This mom pleads …keep me label free!!

Paint kitHere’s my thoughtsviewopinion…ok I guess rant about this ‘all or nothing’ mentality I seem to be witnessing all around me. It seems that these days you are either a ‘crafty’ mom or ‘pinteresty’  or ‘old-fashioned’ or ‘hippie’ or ‘relaxed’ or ‘strict’ or ‘simple’ or ‘helicoptery’…or…get my point.?…I’ve even been buying into it. I have heard myself saying, “Oh, I wouldn’t do that because it’s just so….” and I’m  calling B.S. What’s with the boxes and the labels?! Truth be told there is no label or box that fits me perfectly and I don’t think there needs to

Free paintI am ANY of these on a given day depending on my mood, sleep, interests, requests from my kids…and more. I am ‘tired’ and ‘energized’, I am ‘lazy’ and ‘productive’, I am any variation of mood that life swings at me that day. Wait…I meant my mood swings vary with what life is handing me that day. Hmmm… still not quite right, but you get the point! There are situations that require different levels of parental attentiveness. There are days I have more to give. Days I am spent. I am NOT one type of person, or temperament, or style of  mom. tech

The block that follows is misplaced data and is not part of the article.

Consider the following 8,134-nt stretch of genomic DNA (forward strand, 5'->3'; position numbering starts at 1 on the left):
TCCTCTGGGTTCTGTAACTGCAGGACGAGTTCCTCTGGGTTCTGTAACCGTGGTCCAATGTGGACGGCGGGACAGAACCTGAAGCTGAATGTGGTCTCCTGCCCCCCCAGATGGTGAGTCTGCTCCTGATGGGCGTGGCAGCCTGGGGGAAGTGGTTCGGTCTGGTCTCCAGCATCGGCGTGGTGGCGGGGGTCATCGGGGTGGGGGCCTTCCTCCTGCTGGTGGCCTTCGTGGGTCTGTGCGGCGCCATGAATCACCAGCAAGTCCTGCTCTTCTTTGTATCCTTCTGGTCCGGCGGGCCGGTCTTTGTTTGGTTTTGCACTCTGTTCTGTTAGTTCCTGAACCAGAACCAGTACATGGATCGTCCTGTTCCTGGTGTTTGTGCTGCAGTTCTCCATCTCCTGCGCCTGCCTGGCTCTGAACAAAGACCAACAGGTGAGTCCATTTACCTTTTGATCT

I have made a fruit tray look like a rainbow complete with marshmallow clouds. I have also handed my kids an unpeeled carrot straight out of the fridge, biting the end off spitting it to the dog while herding them outside in one fluid motion. I pin on pinterest and I journal in a notebook. I tweet and text and send handwritten postcards and thank you notes.

I have had my hair highlighted and toes manicured…I have also not showered for (gasp) three days. I send my kids out to use the yard as a playground complete with leaf piles and mud pies. I take them to the park to play with the rainbow-colored rainbow fruitplastic toys. We build forts in the woods, on the beach and we go to LegoLand on vacation. LegoLand

We paint rocks and canvases. We use our imaginations and pre-designed crafts from places like Kiwi crate and the craft store. My kids love to paint those plaster figurines for $1.00. I have impromptu play dates and I have sent evites for ‘special’ summer fun complete with a bouncy house. I have bought cupcakes and made gluten-free ones. I don’t discriminate. I will use all of the resources available to me and choose what feels right at that moment without ANY guilt.